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Candidates, Policies, Choices

by Tyler Bennett

It is that time of the year when the majority of television is made up of

presidential debates and commercials being paid for by political parties

committees, slamming their opposition and trying to sway votes.

The population in the States, are in two camps when it comes to politics, either

taking it seriously or just ignoring it all together.

The majority of students at West Virginia University Parkersburg, will be voting

for the first time.

Voting for the next president is a big decision for many of the younger

generation. Finding information that will affect them in the next five years is hard.

Every candidate has his or her positives and negatives depending on who is

voting.

Representing the Republican Party is Donald Trump from New York.

Trump believes that lowering the corporate income tax rate to 15% will help

created jobs, saying that lowering the rate will “unleash American ingenuity here

at home and make us more globally competitive.”

His proposed cuts will put United States rates 10 percentage points below

China.

Trump plans to get rid of the Trans-Pacific Partnership (TPP), President Barack

Obama’s trade deal, before he leaves office.

“The TPP is an attack on America’s business, it does not stop Japan’s currency

manipulation.”

Saying that along with the North American Free Trade Agreement (NAFTA),

that the number of jobs and amount of wealth and income the United States have

given way is staggering, and thinks the situation is about to get drastically worse

if the TPP is not stopped.

A decision that will not be popular with college students, but Trump does not

think free tuition is financially possible.

He does want to fix the issue that many students once leaving college are in

six-figure debt.

“You take a look at how college costs are and there’s no reason for it,” Trump

said.

“We can’t forgive these loans, but we should take steps to help students.”

Representing the Democratic Party is Hillary Clinton from New York.

Clinton said that increasing the federal taxes should be a priority is reforming

the tax code.

“Hard working families need and deserve tax relief and simplification, and those

at the top have to pay their fair share.”

Clinton supports the Buffet Rule, closing the carried interest loophole, that lets

wealthy financiers pay an artificially low rate.

While on board with Obama’s TPP last year, Clinton now disapproves of the

plan.

Saying that learning more about the plan in the last year, the negatives out

weigh the positives for the nation.

“I’m worried about currency manipulation not being part of the agreement.

We’ve lost American jobs to the manipulation that the countries, in particularly in

Asia, have engaged in,” Clinton said.

Potentially gaining votes from students, Clinton believes that universities should

be tuition free.

“Students should never have to borrow to pay for tuition, book, and fees to

attend a four-year public college in their state under the New College Compact.”

Under her plan, every student will have the opportunity to graduate from an in-

state four-year public college or university without taking on any student debt.

Families earning $85,000 or less will immediately be able to attend an in-state

college or university without paying any tuition.

From New Mexico, Gary Johnson will be representing the Libertarian Party.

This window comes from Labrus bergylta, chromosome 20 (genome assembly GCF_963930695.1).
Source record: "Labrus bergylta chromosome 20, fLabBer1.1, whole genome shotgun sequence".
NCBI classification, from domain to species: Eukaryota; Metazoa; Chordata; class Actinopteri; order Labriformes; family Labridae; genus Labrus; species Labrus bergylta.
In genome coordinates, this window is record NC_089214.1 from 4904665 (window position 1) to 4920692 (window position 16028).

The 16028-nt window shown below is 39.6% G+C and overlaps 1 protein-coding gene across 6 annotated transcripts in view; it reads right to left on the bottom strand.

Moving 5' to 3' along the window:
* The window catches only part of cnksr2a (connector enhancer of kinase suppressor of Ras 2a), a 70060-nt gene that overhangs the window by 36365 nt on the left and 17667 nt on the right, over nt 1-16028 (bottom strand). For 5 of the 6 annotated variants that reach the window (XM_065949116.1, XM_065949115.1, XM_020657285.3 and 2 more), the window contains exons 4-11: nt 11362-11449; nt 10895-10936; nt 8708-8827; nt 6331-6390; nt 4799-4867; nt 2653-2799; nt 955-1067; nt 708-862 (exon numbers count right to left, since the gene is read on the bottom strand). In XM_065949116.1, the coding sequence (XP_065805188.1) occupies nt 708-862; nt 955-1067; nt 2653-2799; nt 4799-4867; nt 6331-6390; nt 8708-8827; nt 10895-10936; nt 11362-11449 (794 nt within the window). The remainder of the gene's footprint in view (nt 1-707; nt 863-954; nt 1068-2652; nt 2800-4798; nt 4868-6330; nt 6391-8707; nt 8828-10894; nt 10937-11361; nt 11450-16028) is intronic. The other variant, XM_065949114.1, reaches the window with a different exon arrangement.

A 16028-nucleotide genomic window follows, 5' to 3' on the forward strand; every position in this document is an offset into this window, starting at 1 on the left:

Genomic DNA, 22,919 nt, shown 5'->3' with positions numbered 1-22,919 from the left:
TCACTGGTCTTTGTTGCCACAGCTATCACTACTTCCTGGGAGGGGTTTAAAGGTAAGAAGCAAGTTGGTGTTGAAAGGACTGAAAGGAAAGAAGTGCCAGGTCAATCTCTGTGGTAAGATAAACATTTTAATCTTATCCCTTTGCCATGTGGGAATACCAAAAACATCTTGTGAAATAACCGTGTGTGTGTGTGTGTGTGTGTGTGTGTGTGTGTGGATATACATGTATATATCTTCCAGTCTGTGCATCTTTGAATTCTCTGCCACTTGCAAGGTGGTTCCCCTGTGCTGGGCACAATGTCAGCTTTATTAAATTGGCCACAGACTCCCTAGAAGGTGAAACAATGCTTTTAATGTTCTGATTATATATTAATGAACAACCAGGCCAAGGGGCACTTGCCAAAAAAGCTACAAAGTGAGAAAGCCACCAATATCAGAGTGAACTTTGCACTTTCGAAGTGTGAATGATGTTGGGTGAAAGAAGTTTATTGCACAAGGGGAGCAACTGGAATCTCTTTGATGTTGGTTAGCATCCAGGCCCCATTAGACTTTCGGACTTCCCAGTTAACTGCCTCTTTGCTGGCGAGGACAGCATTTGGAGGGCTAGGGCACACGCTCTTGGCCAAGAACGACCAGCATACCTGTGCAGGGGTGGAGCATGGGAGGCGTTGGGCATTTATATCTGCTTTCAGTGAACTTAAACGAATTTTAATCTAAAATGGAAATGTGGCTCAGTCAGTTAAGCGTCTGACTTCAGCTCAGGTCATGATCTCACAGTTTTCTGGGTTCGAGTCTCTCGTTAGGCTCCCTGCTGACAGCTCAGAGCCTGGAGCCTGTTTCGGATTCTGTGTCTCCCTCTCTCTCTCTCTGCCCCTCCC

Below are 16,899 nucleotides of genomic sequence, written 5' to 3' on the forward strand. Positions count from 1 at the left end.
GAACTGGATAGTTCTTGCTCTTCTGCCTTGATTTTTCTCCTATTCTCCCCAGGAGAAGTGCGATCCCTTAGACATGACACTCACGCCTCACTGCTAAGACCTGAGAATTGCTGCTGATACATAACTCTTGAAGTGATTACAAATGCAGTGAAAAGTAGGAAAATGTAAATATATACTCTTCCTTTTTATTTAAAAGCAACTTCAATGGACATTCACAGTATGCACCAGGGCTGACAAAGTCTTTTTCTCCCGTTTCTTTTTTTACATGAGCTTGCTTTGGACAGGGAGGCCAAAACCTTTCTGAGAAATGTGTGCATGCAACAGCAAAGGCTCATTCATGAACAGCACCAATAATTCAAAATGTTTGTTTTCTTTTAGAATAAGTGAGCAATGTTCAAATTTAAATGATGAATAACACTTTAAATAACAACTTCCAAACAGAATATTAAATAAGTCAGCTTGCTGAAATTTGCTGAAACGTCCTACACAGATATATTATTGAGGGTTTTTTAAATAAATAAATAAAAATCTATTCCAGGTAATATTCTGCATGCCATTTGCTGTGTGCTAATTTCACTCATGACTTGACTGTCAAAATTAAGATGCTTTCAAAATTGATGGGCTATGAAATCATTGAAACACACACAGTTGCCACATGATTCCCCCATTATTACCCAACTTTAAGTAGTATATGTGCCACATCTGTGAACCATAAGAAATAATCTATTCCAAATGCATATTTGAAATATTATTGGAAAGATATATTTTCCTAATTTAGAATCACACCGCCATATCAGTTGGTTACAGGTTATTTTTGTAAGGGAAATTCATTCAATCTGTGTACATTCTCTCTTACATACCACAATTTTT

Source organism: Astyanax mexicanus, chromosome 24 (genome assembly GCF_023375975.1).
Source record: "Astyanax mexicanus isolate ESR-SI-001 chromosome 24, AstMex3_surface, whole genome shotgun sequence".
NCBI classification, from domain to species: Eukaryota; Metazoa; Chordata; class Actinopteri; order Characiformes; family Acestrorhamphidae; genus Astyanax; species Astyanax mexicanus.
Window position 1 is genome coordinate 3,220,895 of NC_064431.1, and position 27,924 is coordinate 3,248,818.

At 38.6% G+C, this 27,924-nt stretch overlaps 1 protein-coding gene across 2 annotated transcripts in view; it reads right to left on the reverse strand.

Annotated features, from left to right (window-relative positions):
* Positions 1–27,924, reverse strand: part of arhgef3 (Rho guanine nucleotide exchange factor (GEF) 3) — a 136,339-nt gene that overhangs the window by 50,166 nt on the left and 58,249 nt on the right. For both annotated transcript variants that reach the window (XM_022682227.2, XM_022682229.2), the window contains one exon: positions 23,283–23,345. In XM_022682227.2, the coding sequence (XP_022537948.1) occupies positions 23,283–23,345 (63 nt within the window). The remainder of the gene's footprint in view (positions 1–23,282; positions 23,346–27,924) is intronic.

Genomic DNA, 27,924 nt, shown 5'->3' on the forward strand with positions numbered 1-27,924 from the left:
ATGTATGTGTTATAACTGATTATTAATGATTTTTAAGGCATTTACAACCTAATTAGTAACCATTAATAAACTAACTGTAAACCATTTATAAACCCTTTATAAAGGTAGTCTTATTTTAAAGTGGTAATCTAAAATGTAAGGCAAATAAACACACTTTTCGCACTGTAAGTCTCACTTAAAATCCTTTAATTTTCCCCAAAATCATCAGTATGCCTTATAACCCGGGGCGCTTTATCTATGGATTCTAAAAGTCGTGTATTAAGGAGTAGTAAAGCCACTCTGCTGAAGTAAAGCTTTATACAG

Johnson believes that lowering the corporate income will create millions of jobs.

“Eliminating income taxes on businesses will transform the U.S into the ‘job

magnet’ of the world. Why would any corporation move its operations off-shore

when the best tax ‘haven’ on the planet is right here at home?” Johnson said.

Johnson is pro TPP, he believes that while it may not be perfect, it may help

lead to a better plan.

“Is it a perfect document? Based upon what I understand it is not, but I could

not tell you what the specifics are for why that’s not the case other than that it’s

better than nothing given the current state of trade. So I would be in support of

TPP.”

Johnson does not believe that colleges or universities should be free, but he

would get rid of student loans.

“In my opinion the high cost of college tuition has everything to do with

guaranteed student loans. I believe that if guaranteed government student loans

were to have never existed then college tuition today would be half of what it is,”

Johnson said.

From Massachusetts, Jill Stein is running for the Green Party.

Stein is not for or against on lowering the corporate income.

“We want to directly create jobs, not simply provide tax breaks for the job

creators to move their jobs to China or India,” Stein said.

Stein’s Green New Deal will create 25 million jobs, including a spectrum of jobs

in the green sector, work in agricultural, manufacturing to preserving or restoring

environmental quality, as well as jobs that meet our social needs.

Stein said the Green Deal would be like the New Deal that got us out of the

Depression.

Stein thinks the TPP is harmful by giving corporations more power than nations.

“It lets multinational corporations overrule our laws, including critical protections

for workers, our health, and the environment, the safety of our food, air and our

water,” Stein said

Stein will abolish student debt and guarantee tuition-free, world-class public

education from pre-school through university.

She also intends too end high stakes testing scores that determines school’s

and teacher’s financial pay.

Early voting is going on right now, and will end three days before Election Day,

Nov 5th.

On Nov 8th, polls will be open from 6:30 p.m. to 7:30 p.m..

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